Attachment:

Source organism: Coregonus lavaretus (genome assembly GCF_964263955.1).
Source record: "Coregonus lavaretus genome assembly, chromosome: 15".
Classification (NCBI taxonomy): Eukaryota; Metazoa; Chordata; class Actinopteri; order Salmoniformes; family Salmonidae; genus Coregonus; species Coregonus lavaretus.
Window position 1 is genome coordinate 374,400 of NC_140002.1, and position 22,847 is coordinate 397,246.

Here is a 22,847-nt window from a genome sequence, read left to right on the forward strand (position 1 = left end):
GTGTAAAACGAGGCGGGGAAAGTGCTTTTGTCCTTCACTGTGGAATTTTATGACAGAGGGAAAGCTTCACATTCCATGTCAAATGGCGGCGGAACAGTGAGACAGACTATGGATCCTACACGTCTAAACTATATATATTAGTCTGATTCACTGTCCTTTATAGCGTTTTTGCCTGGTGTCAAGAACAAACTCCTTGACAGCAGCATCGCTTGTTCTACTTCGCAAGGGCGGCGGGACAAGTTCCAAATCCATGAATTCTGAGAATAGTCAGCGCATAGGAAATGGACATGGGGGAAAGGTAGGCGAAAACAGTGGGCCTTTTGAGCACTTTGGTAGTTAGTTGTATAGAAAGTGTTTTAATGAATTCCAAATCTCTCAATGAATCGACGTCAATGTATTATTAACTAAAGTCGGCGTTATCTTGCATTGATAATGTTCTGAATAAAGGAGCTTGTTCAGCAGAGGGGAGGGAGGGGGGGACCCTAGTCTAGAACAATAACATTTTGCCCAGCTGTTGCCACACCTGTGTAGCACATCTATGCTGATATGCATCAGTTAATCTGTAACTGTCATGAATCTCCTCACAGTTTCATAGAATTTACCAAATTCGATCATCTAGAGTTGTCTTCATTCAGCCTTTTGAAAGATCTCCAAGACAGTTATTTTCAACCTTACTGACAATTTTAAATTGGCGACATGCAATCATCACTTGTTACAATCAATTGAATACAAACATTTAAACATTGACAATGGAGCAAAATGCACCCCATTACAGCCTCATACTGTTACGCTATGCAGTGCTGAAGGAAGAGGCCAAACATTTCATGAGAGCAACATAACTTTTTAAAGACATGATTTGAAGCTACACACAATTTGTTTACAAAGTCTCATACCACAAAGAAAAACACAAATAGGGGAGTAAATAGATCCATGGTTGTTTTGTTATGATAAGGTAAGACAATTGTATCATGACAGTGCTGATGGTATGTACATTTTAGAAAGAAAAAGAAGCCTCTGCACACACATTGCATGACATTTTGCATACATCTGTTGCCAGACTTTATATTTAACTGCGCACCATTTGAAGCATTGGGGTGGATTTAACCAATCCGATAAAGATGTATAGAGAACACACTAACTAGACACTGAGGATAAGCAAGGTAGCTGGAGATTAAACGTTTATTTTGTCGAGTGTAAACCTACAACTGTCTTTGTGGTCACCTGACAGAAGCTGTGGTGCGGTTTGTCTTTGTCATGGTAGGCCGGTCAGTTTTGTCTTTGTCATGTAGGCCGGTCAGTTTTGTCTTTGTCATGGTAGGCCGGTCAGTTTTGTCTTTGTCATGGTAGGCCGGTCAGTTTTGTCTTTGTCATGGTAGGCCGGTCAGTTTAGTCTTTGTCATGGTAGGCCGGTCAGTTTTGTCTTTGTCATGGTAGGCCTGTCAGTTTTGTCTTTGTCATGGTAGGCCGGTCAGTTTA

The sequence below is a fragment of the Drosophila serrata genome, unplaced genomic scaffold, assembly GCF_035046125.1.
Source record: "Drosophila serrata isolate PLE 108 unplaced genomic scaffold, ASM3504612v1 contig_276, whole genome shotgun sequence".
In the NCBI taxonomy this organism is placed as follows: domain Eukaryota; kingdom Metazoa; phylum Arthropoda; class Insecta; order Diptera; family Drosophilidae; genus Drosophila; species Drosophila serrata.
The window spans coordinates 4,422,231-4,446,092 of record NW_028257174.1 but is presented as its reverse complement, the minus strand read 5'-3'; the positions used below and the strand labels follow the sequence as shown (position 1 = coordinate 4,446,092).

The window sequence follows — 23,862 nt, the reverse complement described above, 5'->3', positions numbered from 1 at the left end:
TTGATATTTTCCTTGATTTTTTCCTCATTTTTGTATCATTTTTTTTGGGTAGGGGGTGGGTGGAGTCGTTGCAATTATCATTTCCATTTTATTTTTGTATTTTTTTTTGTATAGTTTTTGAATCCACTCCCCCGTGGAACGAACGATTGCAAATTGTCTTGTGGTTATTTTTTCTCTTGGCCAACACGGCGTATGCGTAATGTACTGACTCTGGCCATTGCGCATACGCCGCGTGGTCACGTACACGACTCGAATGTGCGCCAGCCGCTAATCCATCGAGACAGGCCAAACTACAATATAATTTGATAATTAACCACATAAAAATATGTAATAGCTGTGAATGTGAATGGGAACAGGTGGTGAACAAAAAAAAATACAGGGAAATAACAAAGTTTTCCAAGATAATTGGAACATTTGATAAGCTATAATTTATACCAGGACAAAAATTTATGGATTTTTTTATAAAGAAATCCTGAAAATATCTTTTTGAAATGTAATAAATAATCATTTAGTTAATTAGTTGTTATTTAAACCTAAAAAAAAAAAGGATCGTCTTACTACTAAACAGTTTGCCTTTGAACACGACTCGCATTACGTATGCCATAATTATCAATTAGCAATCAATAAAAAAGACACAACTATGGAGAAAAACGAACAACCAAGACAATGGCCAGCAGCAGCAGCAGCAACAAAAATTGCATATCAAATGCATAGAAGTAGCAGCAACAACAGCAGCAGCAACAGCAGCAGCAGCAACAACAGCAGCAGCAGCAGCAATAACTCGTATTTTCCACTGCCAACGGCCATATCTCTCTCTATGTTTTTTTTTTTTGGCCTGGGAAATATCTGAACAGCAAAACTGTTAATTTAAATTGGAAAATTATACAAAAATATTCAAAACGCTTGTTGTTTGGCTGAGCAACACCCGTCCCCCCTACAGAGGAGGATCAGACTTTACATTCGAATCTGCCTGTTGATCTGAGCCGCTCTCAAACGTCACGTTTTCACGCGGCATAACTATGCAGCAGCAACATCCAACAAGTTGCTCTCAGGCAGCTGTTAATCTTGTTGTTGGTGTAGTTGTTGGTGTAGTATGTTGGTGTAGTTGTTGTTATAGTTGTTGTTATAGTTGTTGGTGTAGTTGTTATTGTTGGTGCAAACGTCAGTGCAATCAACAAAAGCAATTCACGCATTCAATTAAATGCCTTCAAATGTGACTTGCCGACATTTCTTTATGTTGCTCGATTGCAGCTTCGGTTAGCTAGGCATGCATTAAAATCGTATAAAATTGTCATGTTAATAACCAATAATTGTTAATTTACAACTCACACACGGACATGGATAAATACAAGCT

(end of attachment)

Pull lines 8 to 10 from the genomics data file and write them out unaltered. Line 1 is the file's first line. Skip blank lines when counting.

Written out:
Source record: "Drosophila serrata isolate PLE 108 unplaced genomic scaffold, ASM3504612v1 contig_276, whole genome shotgun sequence".
In the NCBI taxonomy this organism is placed as follows: domain Eukaryota; kingdom Metazoa; phylum Arthropoda; class Insecta; order Diptera; family Drosophilidae; genus Drosophila; species Drosophila serrata.
The window spans coordinates 4,422,231-4,446,092 of record NW_028257174.1 but is presented as its reverse complement, the minus strand read 5'-3'; the positions used below and the strand labels follow the sequence as shown (position 1 = coordinate 4,446,092).